Perhaps it was the length of my prayer. However, I am very hesitant to agree with this, for, in all, my prayer time was no more than half an hour in length. Now I am not going to suggest, as some do, that time spent in prayer is irrelevant. Surely time alone is not what makes for fervency in prayer, but we are humans and it often takes dedication in minutes and hours before our minds “catch on” to the Divine and truly experience fulfilling prayer. Like any relationship, one may grow deeper with a friend after an intense and quick conversation with him than a long, yet shallow, conversation with another. But still the truth remains that the more time that is spent with someone, the more the two hearts will converge and grow in harmony. Thus, I will still express my awe and amazement for those who can spend several hours a day in prayer – not because the mere time alone, but because of their dedication and spiritual ability to endure through the ups and downs of prayer as one does with a friend.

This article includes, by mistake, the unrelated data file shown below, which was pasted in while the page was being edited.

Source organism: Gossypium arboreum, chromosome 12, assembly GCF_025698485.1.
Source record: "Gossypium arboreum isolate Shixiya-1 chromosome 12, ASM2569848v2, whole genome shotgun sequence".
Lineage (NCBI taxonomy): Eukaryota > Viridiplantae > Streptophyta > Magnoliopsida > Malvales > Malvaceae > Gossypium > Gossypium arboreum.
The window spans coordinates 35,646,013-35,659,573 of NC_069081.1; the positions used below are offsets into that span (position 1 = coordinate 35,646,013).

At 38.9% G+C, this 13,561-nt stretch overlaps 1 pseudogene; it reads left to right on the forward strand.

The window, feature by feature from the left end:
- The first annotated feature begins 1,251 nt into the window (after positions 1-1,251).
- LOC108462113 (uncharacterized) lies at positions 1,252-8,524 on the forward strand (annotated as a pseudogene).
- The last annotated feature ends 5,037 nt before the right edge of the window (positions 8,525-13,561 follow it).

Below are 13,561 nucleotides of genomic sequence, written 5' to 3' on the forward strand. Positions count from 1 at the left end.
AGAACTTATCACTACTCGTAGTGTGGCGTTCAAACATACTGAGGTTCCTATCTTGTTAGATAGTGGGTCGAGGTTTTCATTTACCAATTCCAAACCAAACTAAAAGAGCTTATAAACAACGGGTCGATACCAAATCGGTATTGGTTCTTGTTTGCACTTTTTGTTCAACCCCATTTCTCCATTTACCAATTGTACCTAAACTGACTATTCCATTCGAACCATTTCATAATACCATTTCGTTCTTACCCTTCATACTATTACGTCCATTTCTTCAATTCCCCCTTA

Perhaps it was the language of my prayer. Many, even in today’s contemporary church, promote lengthy, archaic, and carefully constructed prayers to sound beautiful to the ear. More traditional churches even have scripted prayers that members are required to memorize and recite with the congregation. It is in my opinion that such prayers often succeed in their attempt to grant a sense of the beautiful to the hearer. So I cannot disvalue the appeal for prayers to be carefully constructed. In addition to simply causing the hearer to get a sense of awe and wonder, word choice helps those who pray to better sit in a more humble, receptive state of mind before God. Words have power and when we use certain words they help to settle our hearts and better understand what we ourselves are asking of our King. All of this aside, the prayer I prayed this week was not beautifully constructed or carefully crafted by any means. Like always, I try to best articulate my prayers, not so that God will understand it, but so that I better understand it. But, as I said, this was time was not anything out of the blue. So it must not have been my word choice even though I value prayerful articulation.